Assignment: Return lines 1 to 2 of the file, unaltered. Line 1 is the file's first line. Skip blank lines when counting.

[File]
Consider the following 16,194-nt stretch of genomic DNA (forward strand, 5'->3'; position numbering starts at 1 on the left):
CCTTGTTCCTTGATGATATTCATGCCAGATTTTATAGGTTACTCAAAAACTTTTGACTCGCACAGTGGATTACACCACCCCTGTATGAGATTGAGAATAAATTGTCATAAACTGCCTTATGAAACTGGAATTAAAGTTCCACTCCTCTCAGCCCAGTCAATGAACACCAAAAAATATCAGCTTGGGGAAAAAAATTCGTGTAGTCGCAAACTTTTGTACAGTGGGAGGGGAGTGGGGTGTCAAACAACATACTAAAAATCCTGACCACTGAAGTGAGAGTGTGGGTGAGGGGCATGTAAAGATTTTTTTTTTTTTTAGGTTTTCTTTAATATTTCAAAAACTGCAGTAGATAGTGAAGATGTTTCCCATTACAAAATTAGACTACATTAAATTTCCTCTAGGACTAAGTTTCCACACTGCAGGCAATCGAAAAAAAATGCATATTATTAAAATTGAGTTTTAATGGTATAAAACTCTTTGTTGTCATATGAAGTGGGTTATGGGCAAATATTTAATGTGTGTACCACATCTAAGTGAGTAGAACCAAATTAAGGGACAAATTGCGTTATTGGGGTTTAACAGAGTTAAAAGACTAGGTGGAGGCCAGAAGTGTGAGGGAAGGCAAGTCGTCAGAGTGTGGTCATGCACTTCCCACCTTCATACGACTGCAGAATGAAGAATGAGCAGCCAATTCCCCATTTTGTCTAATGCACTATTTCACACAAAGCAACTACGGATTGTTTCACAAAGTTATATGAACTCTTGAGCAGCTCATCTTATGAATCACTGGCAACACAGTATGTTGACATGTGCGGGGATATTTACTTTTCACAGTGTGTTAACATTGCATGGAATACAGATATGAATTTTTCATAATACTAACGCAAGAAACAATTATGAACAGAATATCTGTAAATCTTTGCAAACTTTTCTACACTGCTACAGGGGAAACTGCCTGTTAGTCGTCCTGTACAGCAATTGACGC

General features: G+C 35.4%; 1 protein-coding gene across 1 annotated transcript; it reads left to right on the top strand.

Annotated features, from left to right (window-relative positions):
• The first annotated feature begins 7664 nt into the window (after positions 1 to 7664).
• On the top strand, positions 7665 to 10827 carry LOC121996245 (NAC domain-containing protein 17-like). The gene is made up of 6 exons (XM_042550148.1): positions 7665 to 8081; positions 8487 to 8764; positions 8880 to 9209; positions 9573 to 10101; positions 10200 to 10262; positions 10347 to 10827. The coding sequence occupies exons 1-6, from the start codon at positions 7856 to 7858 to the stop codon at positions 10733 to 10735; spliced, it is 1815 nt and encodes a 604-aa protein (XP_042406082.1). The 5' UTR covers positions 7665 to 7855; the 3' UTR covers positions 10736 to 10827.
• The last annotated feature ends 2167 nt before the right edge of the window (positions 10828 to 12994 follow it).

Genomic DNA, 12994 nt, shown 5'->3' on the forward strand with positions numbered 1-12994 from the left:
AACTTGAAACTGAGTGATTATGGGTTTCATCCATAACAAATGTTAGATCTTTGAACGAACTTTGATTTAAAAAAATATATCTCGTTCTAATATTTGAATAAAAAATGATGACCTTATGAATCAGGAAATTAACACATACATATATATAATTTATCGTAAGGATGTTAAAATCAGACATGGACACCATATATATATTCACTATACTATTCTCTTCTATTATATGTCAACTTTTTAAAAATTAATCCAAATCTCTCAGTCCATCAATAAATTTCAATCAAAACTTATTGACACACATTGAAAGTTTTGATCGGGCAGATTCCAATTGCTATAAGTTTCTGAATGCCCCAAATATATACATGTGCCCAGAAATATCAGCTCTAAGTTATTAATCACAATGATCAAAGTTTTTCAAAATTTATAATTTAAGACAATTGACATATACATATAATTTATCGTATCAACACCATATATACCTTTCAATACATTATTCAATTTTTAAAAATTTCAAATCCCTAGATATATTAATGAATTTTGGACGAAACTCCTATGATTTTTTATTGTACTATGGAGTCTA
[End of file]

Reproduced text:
Consider the following 16,194-nt stretch of genomic DNA (forward strand, 5'->3'; position numbering starts at 1 on the left):
CCTTGTTCCTTGATGATATTCATGCCAGATTTTATAGGTTACTCAAAAACTTTTGACTCGCACAGTGGATTACACCACCCCTGTATGAGATTGAGAATAAATTGTCATAAACTGCCTTATGAAACTGGAATTAAAGTTCCACTCCTCTCAGCCCAGTCAATGAACACCAAAAAATATCAGCTTGGGGAAAAAAATTCGTGTAGTCGCAAACTTTTGTACAGTGGGAGGGGAGTGGGGTGTCAAACAACATACTAAAAATCCTGACCACTGAAGTGAGAGTGTGGGTGAGGGGCATGTAAAGATTTTTTTTTTTTTTAGGTTTTCTTTAATATTTCAAAAACTGCAGTAGATAGTGAAGATGTTTCCCATTACAAAATTAGACTACATTAAATTTCCTCTAGGACTAAGTTTCCACACTGCAGGCAATCGAAAAAAAATGCATATTATTAAAATTGAGTTTTAATGGTATAAAACTCTTTGTTGTCATATGAAGTGGGTTATGGGCAAATATTTAATGTGTGTACCACATCTAAGTGAGTAGAACCAAATTAAGGGACAAATTGCGTTATTGGGGTTTAACAGAGTTAAAAGACTAGGTGGAGGCCAGAAGTGTGAGGGAAGGCAAGTCGTCAGAGTGTGGTCATGCACTTCCCACCTTCATACGACTGCAGAATGAAGAATGAGCAGCCAATTCCCCATTTTGTCTAATGCACTATTTCACACAAAGCAACTACGGATTGTTTCACAAAGTTATATGAACTCTTGAGCAGCTCATCTTATGAATCACTGGCAACACAGTATGTTGACATGTGCGGGGATATTTACTTTTCACAGTGTGTTAACATTGCATGGAATACAGATATGAATTTTTCATAATACTAACGCAAGAAACAATTATGAACAGAATATCTGTAAATCTTTGCAAACTTTTCTACACTGCTACAGGGGAAACTGCCTGTTAGTCGTCCTGTACAGCAATTGACGC